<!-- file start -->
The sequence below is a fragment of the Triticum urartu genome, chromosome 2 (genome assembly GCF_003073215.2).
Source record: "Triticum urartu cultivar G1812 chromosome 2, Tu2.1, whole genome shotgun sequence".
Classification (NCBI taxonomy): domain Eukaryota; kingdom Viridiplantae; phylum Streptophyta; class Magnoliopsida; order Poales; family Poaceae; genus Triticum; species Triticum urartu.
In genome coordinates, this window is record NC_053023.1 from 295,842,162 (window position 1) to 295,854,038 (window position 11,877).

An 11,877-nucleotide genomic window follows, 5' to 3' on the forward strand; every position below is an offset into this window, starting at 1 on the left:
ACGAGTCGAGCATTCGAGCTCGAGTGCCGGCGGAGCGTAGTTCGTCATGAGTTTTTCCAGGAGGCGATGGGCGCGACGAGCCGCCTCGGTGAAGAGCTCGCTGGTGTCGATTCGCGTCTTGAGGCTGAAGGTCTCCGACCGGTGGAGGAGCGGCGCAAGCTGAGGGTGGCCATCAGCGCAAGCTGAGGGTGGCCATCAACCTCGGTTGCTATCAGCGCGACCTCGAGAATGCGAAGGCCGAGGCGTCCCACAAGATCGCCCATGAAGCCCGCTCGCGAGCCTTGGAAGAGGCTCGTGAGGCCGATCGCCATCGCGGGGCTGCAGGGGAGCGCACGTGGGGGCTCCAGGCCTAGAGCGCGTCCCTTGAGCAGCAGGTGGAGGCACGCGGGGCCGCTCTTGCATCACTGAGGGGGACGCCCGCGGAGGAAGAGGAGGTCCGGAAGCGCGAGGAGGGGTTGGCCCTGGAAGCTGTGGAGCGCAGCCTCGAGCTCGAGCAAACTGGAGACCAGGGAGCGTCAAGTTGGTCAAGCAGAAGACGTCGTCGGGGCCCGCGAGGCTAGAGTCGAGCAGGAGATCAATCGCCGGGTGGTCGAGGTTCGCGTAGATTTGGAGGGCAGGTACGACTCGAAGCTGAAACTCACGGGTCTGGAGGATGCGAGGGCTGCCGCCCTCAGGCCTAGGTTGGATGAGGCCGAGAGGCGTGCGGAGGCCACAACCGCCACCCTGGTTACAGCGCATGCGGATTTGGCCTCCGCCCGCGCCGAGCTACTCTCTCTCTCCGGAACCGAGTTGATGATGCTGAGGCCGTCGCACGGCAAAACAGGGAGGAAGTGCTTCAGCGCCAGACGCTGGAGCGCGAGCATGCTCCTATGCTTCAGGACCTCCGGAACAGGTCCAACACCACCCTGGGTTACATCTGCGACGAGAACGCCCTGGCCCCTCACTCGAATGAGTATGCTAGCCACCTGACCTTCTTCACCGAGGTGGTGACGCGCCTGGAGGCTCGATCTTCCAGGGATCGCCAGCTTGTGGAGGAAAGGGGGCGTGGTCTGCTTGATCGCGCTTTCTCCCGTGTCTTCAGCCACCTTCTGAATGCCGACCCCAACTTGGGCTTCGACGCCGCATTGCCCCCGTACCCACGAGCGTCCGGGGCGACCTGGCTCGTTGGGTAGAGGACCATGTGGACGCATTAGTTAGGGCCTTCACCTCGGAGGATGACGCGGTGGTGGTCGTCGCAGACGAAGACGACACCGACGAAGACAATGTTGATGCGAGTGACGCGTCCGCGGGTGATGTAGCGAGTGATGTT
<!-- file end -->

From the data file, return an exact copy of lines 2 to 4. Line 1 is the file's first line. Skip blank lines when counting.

Source record: "Triticum urartu cultivar G1812 chromosome 2, Tu2.1, whole genome shotgun sequence".
Classification (NCBI taxonomy): domain Eukaryota; kingdom Viridiplantae; phylum Streptophyta; class Magnoliopsida; order Poales; family Poaceae; genus Triticum; species Triticum urartu.
In genome coordinates, this window is record NC_053023.1 from 295,842,162 (window position 1) to 295,854,038 (window position 11,877).